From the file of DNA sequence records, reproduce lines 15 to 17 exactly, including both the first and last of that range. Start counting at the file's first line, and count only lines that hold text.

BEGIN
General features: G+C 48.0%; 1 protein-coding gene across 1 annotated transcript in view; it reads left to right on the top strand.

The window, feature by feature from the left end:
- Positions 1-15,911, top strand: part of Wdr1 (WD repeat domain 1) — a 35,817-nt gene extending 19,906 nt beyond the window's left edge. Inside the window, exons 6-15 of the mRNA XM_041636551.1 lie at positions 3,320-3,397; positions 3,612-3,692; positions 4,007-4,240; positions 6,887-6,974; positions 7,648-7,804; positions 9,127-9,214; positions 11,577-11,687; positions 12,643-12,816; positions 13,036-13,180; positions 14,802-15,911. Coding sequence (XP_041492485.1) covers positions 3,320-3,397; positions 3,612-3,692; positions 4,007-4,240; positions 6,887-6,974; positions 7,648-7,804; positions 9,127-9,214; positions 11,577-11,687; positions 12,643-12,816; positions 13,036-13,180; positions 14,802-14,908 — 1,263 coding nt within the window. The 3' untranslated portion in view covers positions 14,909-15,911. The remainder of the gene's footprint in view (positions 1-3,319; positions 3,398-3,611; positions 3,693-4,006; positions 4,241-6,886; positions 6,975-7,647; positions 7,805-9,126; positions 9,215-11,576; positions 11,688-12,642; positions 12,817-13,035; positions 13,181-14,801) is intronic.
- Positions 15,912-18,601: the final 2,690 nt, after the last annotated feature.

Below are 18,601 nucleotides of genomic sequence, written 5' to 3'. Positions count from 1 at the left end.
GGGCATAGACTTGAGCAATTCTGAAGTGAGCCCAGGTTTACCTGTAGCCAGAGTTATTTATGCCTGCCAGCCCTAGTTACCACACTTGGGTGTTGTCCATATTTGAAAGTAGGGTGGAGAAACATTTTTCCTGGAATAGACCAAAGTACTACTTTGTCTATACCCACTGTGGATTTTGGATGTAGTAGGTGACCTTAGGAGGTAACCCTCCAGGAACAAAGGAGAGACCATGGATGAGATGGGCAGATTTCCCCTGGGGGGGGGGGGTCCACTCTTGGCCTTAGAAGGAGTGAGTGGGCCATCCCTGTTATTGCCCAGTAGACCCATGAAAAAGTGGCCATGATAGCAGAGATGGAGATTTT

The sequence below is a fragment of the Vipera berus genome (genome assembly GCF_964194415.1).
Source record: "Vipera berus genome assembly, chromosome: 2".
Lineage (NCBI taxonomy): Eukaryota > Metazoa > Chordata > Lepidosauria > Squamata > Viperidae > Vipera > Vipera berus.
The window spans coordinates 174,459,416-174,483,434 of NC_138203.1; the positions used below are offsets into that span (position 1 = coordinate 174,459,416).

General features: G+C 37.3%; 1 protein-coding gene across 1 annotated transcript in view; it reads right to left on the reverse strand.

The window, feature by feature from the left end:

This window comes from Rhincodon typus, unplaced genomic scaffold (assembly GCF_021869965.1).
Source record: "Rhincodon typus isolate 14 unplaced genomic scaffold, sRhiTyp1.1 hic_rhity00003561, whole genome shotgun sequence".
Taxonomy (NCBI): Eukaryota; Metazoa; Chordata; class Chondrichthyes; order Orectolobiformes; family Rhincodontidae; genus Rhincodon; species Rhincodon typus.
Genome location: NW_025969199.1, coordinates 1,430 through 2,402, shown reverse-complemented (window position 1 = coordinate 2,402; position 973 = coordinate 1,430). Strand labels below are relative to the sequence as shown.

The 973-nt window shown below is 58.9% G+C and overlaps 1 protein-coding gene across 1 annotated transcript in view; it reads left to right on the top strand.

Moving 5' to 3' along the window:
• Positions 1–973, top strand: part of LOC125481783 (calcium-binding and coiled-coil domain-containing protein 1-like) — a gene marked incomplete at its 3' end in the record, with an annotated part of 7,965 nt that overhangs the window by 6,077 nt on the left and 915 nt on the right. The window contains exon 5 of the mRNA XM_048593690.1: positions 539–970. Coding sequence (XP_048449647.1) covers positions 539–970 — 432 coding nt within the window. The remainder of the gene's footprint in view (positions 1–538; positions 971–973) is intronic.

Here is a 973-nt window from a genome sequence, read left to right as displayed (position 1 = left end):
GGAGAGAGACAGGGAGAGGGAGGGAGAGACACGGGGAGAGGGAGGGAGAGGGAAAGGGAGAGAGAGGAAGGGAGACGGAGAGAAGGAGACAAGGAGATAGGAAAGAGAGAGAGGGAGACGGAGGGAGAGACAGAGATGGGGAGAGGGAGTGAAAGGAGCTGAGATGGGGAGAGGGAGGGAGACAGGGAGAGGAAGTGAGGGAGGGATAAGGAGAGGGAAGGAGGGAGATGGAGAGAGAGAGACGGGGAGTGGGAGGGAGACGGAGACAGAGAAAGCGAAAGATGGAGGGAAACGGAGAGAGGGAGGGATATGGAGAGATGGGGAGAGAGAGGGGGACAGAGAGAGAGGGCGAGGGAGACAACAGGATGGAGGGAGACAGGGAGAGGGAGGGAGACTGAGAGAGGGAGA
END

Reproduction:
Taxonomy (NCBI): Eukaryota; Metazoa; Chordata; class Chondrichthyes; order Orectolobiformes; family Rhincodontidae; genus Rhincodon; species Rhincodon typus.
Genome location: NW_025969199.1, coordinates 1,430 through 2,402, shown reverse-complemented (window position 1 = coordinate 2,402; position 973 = coordinate 1,430). Strand labels below are relative to the sequence as shown.

The 973-nt window shown below is 58.9% G+C and overlaps 1 protein-coding gene across 1 annotated transcript in view; it reads left to right on the top strand.